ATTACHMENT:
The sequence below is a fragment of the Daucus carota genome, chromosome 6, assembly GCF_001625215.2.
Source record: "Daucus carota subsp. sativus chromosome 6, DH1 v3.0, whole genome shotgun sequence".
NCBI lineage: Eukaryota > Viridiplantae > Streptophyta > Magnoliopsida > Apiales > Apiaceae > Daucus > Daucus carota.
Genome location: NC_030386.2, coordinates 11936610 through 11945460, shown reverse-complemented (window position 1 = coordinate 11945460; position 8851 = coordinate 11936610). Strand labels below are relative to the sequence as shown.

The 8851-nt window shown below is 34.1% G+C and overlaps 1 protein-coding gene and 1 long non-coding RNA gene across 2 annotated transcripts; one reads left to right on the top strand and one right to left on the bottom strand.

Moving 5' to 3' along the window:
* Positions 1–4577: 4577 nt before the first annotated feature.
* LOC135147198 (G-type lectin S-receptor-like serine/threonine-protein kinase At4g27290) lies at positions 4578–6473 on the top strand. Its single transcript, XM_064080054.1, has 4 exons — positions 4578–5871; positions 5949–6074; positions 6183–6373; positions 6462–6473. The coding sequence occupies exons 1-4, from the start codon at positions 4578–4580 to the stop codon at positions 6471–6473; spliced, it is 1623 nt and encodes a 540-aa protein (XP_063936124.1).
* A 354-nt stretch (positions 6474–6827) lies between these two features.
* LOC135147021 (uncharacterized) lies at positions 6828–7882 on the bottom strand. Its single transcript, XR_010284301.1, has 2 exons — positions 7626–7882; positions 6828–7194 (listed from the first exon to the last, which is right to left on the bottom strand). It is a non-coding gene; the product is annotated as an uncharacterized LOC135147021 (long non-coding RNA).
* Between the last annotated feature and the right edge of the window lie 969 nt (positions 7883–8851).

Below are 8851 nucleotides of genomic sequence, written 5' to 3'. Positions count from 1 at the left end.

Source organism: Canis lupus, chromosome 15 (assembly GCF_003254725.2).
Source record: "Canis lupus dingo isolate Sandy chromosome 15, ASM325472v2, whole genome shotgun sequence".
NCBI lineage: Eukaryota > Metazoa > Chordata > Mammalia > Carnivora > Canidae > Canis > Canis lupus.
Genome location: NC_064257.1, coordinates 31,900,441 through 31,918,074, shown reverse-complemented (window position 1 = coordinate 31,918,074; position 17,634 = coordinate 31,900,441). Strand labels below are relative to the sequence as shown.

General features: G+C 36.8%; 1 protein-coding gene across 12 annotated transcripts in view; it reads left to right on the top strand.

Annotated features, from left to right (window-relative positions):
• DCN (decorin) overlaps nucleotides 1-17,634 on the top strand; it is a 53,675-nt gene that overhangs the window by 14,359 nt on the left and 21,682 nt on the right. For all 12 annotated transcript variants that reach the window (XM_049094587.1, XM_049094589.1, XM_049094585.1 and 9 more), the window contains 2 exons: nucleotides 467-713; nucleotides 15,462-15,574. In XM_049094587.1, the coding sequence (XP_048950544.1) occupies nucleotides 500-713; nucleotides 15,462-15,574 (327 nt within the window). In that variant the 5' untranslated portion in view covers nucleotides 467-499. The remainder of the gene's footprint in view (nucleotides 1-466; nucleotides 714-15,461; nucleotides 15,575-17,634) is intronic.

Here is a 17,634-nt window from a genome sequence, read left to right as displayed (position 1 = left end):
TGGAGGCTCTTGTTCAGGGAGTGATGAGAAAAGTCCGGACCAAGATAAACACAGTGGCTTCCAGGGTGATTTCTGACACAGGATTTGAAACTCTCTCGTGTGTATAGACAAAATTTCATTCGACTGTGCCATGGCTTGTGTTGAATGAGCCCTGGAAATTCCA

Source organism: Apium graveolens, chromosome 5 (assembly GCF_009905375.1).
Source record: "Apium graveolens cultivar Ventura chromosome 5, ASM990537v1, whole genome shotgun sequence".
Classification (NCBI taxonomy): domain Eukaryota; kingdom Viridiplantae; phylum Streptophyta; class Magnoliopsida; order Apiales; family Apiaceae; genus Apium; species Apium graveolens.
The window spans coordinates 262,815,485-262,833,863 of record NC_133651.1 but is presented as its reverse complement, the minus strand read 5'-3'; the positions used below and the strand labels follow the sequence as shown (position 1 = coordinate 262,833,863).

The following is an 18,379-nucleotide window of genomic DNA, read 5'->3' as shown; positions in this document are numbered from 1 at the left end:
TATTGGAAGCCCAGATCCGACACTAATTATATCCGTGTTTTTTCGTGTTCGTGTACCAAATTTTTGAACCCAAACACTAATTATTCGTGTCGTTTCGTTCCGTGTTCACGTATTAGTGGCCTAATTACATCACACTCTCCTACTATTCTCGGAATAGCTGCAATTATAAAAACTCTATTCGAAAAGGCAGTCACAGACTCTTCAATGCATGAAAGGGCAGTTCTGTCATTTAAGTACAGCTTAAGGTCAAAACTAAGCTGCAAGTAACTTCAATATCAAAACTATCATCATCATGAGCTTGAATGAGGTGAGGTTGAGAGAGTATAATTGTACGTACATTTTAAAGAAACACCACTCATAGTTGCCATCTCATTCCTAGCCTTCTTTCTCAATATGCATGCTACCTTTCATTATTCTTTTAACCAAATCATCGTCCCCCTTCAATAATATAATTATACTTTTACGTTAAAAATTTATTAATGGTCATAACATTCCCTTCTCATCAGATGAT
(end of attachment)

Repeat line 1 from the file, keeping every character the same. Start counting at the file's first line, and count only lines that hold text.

The sequence below is a fragment of the Daucus carota genome, chromosome 6, assembly GCF_001625215.2.